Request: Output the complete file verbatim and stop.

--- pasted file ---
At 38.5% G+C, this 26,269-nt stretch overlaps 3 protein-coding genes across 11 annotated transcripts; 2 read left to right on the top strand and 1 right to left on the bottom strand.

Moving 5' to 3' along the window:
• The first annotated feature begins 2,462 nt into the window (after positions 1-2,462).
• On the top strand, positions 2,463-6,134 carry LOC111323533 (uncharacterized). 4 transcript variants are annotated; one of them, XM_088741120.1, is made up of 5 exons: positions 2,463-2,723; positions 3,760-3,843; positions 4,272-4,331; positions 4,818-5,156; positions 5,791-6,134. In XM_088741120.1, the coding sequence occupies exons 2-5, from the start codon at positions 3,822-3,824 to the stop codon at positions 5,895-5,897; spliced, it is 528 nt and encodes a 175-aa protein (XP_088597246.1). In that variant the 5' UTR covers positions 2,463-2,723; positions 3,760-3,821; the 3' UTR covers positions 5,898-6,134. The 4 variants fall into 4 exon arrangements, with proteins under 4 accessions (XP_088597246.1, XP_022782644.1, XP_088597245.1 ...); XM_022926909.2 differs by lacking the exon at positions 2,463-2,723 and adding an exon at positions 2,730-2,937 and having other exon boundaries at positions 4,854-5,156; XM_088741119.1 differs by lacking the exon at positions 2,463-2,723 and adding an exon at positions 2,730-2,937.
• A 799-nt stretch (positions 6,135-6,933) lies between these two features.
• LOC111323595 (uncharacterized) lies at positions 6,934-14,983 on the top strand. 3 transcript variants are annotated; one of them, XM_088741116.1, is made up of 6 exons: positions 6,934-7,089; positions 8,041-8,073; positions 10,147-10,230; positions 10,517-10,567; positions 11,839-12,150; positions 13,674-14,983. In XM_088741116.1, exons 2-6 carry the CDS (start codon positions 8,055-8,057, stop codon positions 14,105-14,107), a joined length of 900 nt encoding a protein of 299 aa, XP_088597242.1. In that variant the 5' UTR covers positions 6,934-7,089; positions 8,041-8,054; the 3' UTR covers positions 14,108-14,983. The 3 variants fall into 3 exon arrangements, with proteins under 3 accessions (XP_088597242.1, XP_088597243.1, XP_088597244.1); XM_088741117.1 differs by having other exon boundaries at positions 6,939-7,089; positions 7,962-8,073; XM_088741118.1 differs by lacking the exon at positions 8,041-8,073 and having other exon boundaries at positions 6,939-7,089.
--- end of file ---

At 38.5% G+C, this 26,269-nt stretch overlaps 3 protein-coding genes across 11 annotated transcripts; 2 read left to right on the top strand and 1 right to left on the bottom strand.

Moving 5' to 3' along the window:
• The first annotated feature begins 2,462 nt into the window (after positions 1-2,462).
• On the top strand, positions 2,463-6,134 carry LOC111323533 (uncharacterized). 4 transcript variants are annotated; one of them, XM_088741120.1, is made up of 5 exons: positions 2,463-2,723; positions 3,760-3,843; positions 4,272-4,331; positions 4,818-5,156; positions 5,791-6,134. In XM_088741120.1, the coding sequence occupies exons 2-5, from the start codon at positions 3,822-3,824 to the stop codon at positions 5,895-5,897; spliced, it is 528 nt and encodes a 175-aa protein (XP_088597246.1). In that variant the 5' UTR covers positions 2,463-2,723; positions 3,760-3,821; the 3' UTR covers positions 5,898-6,134. The 4 variants fall into 4 exon arrangements, with proteins under 4 accessions (XP_088597246.1, XP_022782644.1, XP_088597245.1 ...); XM_022926909.2 differs by lacking the exon at positions 2,463-2,723 and adding an exon at positions 2,730-2,937 and having other exon boundaries at positions 4,854-5,156; XM_088741119.1 differs by lacking the exon at positions 2,463-2,723 and adding an exon at positions 2,730-2,937.
• A 799-nt stretch (positions 6,135-6,933) lies between these two features.
• LOC111323595 (uncharacterized) lies at positions 6,934-14,983 on the top strand. 3 transcript variants are annotated; one of them, XM_088741116.1, is made up of 6 exons: positions 6,934-7,089; positions 8,041-8,073; positions 10,147-10,230; positions 10,517-10,567; positions 11,839-12,150; positions 13,674-14,983. In XM_088741116.1, exons 2-6 carry the CDS (start codon positions 8,055-8,057, stop codon positions 14,105-14,107), a joined length of 900 nt encoding a protein of 299 aa, XP_088597242.1. In that variant the 5' UTR covers positions 6,934-7,089; positions 8,041-8,054; the 3' UTR covers positions 14,108-14,983. The 3 variants fall into 3 exon arrangements, with proteins under 3 accessions (XP_088597242.1, XP_088597243.1, XP_088597244.1); XM_088741117.1 differs by having other exon boundaries at positions 6,939-7,089; positions 7,962-8,073; XM_088741118.1 differs by lacking the exon at positions 8,041-8,073 and having other exon boundaries at positions 6,939-7,089.